- ENVS 381 - Introduction to Education for Environment and Sustainability
- ENVS 392 - Introduction to Climate Change
- ENVS 400 - Directed Independent Study
- ENVS 410 - Agroecology and Resilient Communities
- ENVS 411 - Agroecology and Resilient Communities Practicum
- ENVS 412 - Environmental Journalism
- ENVS 413 - The Planet Staff
- ENVS 414 - Editing the Planet
- ENVS 415 - Planning Studio: Food Security and Resilient Communities
- ENVS 417 - Science, Management and Outreach of Contaminated Sites
- ENVS 418 - GIS II: Cartography and Geovisualization
- ENVS 419 - Applications in GIS
- ENVS 420 - GIS III: Analysis and Modeling
- ENVS 421 - GIS IV: Advanced GIS Applications
- ENVS 422 - Advanced Spatial Analysis
- ENVS 423 - GIS Processing and Analysis
- ENVS 426 - Water Resources
- ENVS 427 - Soil Landscapes
- ENVS 428 - Biogeography
- ENVS 429 - Pyrogeography
- ENVS 430 - Borderlands: Resource Management
- ENVS 431 - Pacific Rim: Environment, Economy and Sustainability
- ENVS 437 - Faculty-Led Study Abroad
- ENVS 441 - Society, Space, and Natural Resources
- ENVS 442 - Regional Environmental and Economic Resource Modeling
- ENVS 443 - Social Justice and the City
- ENVS 444 - Colonial Landscapes in the Pacific Northwest
- ENVS 450 - Science in the Policy Process
- ENVS 451 - Public Land Conflict & Collaboration
- ENVS 453 - Climate Politics and Governance
- ENVS 454 - Environmental Policy Analysis
- ENVS 456 - Governing Innovation, Technology, and the Future
- ENVS 457 - Environmental Dispute Resolution
- ENVS 458 - Environmental Politics
- ENVS 461 - Land Use Law
- ENVS 463 - Native American Planning and Natural Resources Policy
- ENVS 465 - Disaster Risk Reduction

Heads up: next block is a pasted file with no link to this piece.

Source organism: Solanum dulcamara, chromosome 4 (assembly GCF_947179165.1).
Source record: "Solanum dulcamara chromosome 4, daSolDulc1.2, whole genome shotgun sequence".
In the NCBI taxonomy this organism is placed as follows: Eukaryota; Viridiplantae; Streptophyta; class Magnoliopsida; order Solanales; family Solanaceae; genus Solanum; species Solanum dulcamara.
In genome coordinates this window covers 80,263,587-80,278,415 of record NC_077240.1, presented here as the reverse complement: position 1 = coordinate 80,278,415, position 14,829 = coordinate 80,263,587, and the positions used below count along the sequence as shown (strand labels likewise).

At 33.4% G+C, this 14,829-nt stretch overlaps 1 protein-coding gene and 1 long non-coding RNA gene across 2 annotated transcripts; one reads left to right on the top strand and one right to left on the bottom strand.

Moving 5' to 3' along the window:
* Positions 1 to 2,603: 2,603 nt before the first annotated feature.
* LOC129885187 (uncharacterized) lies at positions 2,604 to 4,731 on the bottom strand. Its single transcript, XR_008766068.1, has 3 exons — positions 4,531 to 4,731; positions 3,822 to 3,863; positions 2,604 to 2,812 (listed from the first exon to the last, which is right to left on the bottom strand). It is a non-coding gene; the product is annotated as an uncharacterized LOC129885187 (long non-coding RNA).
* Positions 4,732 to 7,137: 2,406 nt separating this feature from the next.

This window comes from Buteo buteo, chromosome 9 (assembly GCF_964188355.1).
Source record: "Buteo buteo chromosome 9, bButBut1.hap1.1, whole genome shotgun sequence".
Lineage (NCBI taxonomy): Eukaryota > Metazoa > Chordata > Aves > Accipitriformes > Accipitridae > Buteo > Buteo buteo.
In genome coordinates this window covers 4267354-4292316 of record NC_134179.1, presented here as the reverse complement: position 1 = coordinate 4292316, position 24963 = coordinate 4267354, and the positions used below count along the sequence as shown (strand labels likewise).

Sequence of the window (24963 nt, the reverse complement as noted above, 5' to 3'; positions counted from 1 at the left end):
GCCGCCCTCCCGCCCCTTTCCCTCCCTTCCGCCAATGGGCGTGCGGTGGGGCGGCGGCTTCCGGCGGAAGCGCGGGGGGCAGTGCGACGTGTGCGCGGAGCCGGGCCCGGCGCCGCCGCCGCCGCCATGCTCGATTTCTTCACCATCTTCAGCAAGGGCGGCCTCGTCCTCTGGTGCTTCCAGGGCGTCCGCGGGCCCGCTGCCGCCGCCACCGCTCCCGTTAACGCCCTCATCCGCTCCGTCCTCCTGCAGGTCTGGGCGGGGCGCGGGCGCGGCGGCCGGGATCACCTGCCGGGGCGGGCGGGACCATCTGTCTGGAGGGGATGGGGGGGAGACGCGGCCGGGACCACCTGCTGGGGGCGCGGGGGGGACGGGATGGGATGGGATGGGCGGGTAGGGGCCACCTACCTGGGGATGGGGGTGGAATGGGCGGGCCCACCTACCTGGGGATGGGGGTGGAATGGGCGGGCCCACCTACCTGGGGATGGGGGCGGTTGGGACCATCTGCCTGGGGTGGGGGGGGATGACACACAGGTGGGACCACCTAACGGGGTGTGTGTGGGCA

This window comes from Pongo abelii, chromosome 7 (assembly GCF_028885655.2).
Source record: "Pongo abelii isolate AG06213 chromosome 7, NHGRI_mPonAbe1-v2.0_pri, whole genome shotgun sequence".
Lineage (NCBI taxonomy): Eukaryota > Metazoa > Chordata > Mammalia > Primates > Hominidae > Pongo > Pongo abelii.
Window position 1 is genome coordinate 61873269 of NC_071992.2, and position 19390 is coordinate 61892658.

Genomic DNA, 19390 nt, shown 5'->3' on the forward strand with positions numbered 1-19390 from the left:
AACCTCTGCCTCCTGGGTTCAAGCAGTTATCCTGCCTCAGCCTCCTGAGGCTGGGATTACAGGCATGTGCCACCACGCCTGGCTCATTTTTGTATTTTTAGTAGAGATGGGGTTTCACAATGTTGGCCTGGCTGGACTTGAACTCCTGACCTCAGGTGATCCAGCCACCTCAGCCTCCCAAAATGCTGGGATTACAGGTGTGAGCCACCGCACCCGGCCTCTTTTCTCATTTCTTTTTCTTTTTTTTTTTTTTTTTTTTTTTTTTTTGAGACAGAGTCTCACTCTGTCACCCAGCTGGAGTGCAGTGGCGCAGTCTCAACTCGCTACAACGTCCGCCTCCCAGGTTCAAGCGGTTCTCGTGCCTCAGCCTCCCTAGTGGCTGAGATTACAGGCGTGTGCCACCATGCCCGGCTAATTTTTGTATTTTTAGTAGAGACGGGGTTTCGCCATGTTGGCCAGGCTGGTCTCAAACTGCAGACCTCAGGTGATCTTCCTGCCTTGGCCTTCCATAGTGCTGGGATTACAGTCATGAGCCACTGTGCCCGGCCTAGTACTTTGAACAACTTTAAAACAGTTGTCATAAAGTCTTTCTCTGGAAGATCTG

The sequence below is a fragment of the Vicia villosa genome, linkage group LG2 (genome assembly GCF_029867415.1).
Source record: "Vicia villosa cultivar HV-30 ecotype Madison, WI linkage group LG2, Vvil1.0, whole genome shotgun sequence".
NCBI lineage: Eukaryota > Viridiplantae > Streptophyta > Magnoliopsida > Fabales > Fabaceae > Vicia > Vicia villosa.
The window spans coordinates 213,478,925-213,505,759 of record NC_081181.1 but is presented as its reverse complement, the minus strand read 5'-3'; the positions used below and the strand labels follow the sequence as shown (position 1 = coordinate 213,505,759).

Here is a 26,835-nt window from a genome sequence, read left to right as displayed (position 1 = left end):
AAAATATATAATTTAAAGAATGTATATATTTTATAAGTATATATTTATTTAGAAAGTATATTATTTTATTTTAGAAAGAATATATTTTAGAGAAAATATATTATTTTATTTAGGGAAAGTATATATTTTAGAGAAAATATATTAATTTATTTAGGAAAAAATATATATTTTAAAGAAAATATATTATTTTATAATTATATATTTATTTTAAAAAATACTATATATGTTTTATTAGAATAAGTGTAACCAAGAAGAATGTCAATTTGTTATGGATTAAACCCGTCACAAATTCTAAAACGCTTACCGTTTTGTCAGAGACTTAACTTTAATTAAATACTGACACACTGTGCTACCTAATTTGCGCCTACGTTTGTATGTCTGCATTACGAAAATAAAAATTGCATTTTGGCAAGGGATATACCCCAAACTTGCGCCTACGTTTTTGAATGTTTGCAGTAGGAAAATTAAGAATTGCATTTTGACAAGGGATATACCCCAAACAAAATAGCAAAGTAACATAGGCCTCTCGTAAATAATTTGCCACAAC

- ENVS 466 - Greening Business Applications
- ENVS 467 - Power, Privilege, and the Environment
- ENVS 471 - Campus Sustainability Planning Studio
- ENVS 474 - Planning for Sustainable Communities
- ENVS 476 - Disaster Reduction and Emergency Planning Studio
- ENVS 483 - Environmental Interpretation
- ENVS 484 - The Literature of Nature and Place
- ENVS 485 - Natural History for Environmental Education
- ENVS 486 - Field Methods in Environmental Education
- ENVS 487 - Conservation Psychology
- ENVS 488 - Outdoor Education
- ENVS 489 - Leadership for a Sustainable Future
- ENVS 491 - Environmental Communication
- ENVS 492 - Curriculum for Environment and Sustainability
- ENVS 493 - Environmental Impact Assessment
- ENVS 495 - Teaching Practicum
- ENVS 496 - Environmental Stewardship
- ENVS 498A - Senior Thesis
- ENVS 498B - Internship
- ENVS 498C - Senior Project
- ENVS 498D - International Study
- ENVS 499A - Seminar
- ENVS 499B - Spring Block Planning Seminar
- ENVS 499C - Natural Resource Co-Management and Indigenous Allyship
- ENVS 499D - Seminar: Readings in Environmental Justice
- ENVS 499O - Professional Geographer Seminar
- ENVS 499Q - Topics in Geographic Information Science Seminar
- ENVS 499U - L.E.A.D. Seminar
- ENVS 499Y - Seminar
- ENVS 499Z - Seminar